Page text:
You have to find the hook. The thing that makes him/her different, and appealing to you. Then, hopefully, he/she will appeal to others, as well. Juggernaut was a nothing villain for me, and suggested for my first arc when I started the book. I couldn't think of a way to make him interesting to me as a villain, because he just got his ass kicked over and over and over to the point that it was ridiculous. He was a moron, at that point because he's incapable of learning and getting a clue that these people are better than he is and always will be. Then I thought, what if he
realizes that, to a degree? And what if he moves into the mansion? With his stepbrother? Who he hates
? Suddenly the dynamic changes and the character becomes more interesting, with a lot more potential. Someone with some depth and dimension and chemistry by being in the mix. Just as I said earlier, with Archangel and Iceman. Same thing.
What makes Archangel interesting? A guy with wings, and ...? Then I thought about what the word "Archangel" means, what our ideas of an angel are, how he might play into all that, and suddenly he became fascinating. I had big plans for him. He began to grow into something bigger than he's been in a long time, with many facets and turns and potential for lots of interesting stories. Play that off of the idea that he's on a team with a demon, and you've got some fun. At least for me.
Other times you have to let the characters tell you
what works and what doesn't. I wrote a scene early on where Paige is fawning over Warren, and Stacy gets mad, and I wanted that to be the beginning of a relationship with Warren and Stacy. Where Stacy is the street girl, and Warren the rich kid, and what fun conflict that would be. But suddenly I had Warren and Paige together, and sparks flew. Things just took off in another direction, and I let it happen. I still think that worked terrifically. I
certainly enjoyed it.
And that's what it comes down to. If you
enjoy it, you can only hope the reader will, as well. Someone will be mad because of preconceived expectations for their personal favorite character, but that can't be helped. No matter what you do, someone won't like it. Even Maggott had his fans. You just have to hope more like it than don't. THE PULSE: With such a big cast how do you balance page/screen time so each gets a fair amount of the spotlight each issue?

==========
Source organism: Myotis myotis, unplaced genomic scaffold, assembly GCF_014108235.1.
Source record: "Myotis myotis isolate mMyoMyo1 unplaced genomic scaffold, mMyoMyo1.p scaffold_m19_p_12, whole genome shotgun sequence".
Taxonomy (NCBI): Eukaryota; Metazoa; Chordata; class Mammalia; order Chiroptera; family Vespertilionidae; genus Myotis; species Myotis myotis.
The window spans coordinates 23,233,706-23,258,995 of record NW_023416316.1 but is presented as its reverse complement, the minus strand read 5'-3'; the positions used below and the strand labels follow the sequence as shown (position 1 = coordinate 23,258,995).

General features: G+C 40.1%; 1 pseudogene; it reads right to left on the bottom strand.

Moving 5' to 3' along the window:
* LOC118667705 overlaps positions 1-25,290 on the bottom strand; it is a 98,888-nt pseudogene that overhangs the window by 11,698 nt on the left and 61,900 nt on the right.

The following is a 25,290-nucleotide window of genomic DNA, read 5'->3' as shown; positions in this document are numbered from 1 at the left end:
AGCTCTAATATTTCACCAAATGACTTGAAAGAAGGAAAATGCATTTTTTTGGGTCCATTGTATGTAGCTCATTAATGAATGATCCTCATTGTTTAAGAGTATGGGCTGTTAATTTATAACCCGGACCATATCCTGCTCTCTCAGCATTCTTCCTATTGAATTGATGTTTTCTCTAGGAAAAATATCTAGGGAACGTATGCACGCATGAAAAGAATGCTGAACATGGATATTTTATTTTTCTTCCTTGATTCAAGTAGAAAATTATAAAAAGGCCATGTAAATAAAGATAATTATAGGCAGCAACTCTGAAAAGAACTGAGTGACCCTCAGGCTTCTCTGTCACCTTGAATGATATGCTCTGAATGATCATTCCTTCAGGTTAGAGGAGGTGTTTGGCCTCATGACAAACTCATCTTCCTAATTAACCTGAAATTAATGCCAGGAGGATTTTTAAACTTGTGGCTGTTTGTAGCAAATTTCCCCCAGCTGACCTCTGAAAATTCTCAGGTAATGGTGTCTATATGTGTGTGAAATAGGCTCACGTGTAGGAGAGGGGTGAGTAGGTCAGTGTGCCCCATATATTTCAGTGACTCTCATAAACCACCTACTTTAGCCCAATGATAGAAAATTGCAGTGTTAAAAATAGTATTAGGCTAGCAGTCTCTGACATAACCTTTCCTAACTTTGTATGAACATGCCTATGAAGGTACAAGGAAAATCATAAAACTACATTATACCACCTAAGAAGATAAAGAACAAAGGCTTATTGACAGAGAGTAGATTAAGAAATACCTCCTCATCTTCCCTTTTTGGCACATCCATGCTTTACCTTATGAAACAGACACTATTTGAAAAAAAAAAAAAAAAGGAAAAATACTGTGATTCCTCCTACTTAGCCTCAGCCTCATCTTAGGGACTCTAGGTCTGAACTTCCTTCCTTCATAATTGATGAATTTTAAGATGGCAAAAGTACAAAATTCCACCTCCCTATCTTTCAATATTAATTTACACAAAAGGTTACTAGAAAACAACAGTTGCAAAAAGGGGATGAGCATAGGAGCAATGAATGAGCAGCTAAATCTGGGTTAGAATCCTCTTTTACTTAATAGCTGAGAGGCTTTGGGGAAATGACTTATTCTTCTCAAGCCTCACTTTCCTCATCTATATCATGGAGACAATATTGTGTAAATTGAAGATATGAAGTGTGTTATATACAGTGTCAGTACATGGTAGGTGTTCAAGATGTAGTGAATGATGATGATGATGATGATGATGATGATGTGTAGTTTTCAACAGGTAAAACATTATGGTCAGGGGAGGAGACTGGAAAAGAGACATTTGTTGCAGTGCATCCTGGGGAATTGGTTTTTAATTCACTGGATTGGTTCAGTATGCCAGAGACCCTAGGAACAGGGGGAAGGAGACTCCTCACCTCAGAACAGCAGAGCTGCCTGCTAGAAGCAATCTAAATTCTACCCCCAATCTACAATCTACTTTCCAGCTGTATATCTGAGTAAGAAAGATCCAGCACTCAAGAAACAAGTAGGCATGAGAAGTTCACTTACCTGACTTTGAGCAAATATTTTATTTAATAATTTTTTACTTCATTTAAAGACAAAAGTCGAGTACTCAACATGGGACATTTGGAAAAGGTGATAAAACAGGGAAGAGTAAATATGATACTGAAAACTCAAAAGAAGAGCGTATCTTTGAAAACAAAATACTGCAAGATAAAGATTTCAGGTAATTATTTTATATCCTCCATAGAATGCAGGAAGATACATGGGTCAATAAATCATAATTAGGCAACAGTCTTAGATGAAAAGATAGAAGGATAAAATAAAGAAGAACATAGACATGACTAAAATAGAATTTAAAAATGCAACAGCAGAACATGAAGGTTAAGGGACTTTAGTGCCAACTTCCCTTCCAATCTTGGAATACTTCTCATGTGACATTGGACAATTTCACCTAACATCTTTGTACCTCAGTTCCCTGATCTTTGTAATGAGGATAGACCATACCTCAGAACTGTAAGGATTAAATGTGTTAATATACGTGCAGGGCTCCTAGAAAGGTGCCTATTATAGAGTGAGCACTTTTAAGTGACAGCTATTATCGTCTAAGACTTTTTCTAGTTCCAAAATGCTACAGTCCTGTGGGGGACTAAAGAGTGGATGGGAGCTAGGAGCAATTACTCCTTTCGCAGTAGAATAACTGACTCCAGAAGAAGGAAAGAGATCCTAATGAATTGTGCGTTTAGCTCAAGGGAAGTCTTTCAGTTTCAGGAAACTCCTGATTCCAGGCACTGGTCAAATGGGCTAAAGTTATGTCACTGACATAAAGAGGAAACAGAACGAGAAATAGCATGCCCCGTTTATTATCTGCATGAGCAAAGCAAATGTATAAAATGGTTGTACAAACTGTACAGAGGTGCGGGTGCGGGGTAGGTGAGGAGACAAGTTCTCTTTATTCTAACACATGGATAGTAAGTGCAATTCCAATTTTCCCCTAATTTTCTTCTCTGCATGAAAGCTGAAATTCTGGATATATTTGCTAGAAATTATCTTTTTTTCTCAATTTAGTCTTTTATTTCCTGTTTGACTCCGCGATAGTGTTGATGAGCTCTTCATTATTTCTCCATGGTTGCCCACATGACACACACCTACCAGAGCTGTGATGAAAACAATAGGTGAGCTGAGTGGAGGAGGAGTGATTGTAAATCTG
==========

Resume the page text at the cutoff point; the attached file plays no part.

It's tough, and I never really found that balance, on Uncanny. I had too many characters running around, and some got short-shifted. On a series, you always think, "Well, I'll get to them next issue." And then five issues along, you still haven't, and their fans are getting upset, and you're losing the feel for them. It's tough. We've solved that problem by paring down my cast, now. I'm forbidden to have more than six characters [laughs].THE PULSE: What's it been like working with Salvador Larroca? How well are you two getting along?
Fantastically. He's the best. I love working with him. Every time I get a shipment of pages, I just gasp at how stunning they are. We spent a lot of time talking about what we wanted to do with the series, and I try to give him those things to draw. I want to keep him happy. He's brilliant. As brilliant as Ron Garney
. Did I mention Ron and our JLA arc?THE PULSE: Only about a half dozen times in our last interview. [grins] How far ahead are you working on this series? How many issues/plans are in place for the characters?
I've finished issue #164. Salva's on issue #163, I think. He's right on my heels. Marvel
's working out plans beyond that, right now, so we're coordinating.